Should you want to have a beach-side adventure, I would suggest the ultra-elegant seaside town of Forte dei Marmi, often called the ‘Hamptons of Tuscany’. Birthplace of Paola Ruffo di Calabria, Queen of the Belgians from 1993 to 2013, this town is still pretty aristocratic and very upmarket, having boasted the likes of authors Thomas Mann and Aldous Huxley, Guglielmo Marconi and sculptor Henry Moore as locals. Not to mention singer Zucchero, tenor Andrea Boccelli and Paolo Bertolucci! You may bump into Giorgio Armani, who has a villa here or the fashionable Castiglioni family, founders of the Italian fashion brand Marni, who have spent their summers here for generations. Should you be after the latest Prada or Marni handbag or sunnies, Forte dei Marmi is the place for you. And if exquisite eateries and delicatessen, fashion boutiques and art galleries are what are on the menu before sunbathing with the beautiful Italians in their designer swimsuits afterwards, Forte dei Marmi is it! The famous Wednesday market is also a must.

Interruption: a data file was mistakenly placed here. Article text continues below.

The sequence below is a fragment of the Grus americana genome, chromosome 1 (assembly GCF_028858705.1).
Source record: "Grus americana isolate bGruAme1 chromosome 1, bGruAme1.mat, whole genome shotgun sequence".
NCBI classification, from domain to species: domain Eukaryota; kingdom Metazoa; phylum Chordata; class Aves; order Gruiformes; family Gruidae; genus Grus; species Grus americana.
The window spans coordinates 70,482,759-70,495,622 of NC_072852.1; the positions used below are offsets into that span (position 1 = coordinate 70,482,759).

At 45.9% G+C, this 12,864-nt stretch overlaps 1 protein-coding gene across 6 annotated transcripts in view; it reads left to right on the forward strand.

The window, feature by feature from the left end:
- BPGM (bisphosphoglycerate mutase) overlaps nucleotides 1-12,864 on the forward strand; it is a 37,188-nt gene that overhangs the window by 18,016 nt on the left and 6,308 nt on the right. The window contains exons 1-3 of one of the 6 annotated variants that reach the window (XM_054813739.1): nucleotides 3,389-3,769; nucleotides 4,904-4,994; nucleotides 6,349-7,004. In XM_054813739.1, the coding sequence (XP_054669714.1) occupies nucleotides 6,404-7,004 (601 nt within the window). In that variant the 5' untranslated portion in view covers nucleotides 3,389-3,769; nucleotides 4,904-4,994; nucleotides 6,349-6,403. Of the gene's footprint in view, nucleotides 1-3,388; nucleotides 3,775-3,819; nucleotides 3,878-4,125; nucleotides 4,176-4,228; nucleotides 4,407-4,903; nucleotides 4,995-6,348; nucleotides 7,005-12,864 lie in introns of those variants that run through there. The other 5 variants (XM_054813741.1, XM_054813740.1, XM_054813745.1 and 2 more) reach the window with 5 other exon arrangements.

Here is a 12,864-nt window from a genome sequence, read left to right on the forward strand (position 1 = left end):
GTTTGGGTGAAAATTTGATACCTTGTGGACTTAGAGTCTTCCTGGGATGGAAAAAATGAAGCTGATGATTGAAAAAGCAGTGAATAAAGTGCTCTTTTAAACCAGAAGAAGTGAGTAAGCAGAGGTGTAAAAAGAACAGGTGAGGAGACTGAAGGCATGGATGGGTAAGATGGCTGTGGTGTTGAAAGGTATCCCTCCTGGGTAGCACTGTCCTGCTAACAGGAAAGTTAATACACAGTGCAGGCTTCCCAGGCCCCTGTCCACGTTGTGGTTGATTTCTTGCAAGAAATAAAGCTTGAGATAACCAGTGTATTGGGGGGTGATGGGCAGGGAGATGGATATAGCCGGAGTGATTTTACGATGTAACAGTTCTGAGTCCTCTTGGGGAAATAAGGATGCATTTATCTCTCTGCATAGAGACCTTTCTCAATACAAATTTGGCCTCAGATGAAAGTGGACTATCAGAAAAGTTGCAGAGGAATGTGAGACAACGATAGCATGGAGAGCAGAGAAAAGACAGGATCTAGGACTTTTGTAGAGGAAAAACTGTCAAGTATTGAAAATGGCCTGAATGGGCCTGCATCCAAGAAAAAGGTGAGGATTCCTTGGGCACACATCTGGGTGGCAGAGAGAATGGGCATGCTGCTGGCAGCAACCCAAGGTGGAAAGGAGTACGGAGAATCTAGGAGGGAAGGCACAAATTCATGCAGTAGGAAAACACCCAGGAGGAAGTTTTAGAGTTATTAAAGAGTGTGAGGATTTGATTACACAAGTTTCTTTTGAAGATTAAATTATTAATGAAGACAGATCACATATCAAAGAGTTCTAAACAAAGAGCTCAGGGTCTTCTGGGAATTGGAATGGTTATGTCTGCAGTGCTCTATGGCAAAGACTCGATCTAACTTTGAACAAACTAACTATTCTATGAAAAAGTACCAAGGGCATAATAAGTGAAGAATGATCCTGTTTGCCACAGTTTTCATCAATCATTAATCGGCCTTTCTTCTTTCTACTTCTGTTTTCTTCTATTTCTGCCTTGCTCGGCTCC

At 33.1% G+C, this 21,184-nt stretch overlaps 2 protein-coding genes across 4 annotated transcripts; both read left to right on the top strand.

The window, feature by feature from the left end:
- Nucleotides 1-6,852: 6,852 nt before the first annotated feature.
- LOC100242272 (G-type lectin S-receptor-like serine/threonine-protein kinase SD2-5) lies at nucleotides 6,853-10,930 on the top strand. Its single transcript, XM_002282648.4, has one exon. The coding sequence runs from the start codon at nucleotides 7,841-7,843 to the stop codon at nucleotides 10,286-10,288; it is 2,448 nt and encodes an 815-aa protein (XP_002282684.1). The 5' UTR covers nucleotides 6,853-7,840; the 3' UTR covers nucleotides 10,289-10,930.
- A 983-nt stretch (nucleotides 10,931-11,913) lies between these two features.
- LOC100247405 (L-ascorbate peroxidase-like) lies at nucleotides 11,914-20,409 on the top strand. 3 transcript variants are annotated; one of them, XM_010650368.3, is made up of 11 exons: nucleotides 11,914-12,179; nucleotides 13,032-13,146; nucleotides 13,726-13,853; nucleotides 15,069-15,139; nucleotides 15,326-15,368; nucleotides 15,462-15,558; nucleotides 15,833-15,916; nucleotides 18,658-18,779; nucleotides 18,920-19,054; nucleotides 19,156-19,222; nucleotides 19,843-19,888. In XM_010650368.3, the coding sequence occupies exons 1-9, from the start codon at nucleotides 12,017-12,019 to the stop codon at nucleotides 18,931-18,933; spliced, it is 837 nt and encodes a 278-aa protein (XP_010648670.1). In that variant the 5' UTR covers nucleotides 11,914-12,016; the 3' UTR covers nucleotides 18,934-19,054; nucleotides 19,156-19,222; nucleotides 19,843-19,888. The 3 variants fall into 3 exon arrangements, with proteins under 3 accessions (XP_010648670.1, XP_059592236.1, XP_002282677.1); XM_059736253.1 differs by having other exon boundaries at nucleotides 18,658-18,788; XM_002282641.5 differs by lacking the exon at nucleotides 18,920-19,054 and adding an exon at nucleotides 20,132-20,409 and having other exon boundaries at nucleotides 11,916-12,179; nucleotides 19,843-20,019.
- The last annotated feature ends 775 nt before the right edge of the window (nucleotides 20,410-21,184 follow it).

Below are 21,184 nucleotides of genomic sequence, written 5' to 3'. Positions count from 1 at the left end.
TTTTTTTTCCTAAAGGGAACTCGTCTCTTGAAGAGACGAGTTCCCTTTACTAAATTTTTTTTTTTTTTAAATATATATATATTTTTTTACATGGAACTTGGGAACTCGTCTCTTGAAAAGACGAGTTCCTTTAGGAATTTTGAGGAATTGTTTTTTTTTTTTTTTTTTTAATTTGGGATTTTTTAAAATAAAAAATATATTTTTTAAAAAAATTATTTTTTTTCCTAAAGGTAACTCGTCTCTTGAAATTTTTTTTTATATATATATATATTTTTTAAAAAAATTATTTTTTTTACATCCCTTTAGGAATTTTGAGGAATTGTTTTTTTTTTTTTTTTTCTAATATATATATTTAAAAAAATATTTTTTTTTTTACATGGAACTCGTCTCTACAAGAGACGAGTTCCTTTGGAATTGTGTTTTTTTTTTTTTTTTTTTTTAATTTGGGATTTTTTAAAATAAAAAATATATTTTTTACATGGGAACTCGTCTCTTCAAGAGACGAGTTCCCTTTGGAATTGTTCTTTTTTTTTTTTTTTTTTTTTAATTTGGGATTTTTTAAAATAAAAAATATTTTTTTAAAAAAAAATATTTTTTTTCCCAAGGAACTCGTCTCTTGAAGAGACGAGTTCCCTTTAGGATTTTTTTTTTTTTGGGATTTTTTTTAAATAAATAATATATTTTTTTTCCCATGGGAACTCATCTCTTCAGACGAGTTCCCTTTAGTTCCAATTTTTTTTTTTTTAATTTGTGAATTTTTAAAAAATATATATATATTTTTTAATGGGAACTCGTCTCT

No trip to Tuscany is complete without at least one visit to Puccini’s birthplace, the spectacular walled city of Lucca. We usually park outside the Renaissance-era wall gate (or, if you arrive by train, it’s a short walk to the nearest entrance to the old town) and head for one of the picturesque gates into the ancient cobblestoned town with its narrow streets. Here you rub shoulders with the super elegant Lucchese, navigating town on their bicycles, dressed in crisp Armani linen suits, baskets filled with faccaccia, Villa Antinori wines and fashionable shopping! There are too many touristic things to mention, but a must-do is the Antiques market over the second last weekend of each month in the centre of the old town, when a huge part of town is filled with monumental antique artefacts, bric-a-brac, food, vintage clothing and the likes. It is a sight to behold! Another firm favourite is a climb up the Torre Guinigi, from where you have a breath-taking aerial view over the entire city of Lucca. Shopping, especially food and fashion, is another highlight – the perfumeries, apothecaries, delis, bakeries, wine shops, book shops and ice cream parlours are second to none. My favourite thing to do, however, is to simply walk through the cool, narrow lanes lined with their terracotta and ochre-coloured buildings, many with spectacular roof gardens overlooking the city, with their monumental doorways and heavy wrought-iron windows, to stop at the water fountains and wet my face in the Tuscan heat, fill up the water bottle and continue strolling and people-watching. Lucca hosts the world famous annual Lucca Summer Festival, with high calibre performers like Eric Clapton, Placebo, Massive Attack, Roger Waters, Tracy Chapman and Santana, all in the most spectacular setting and balmy Tuscan evening heat.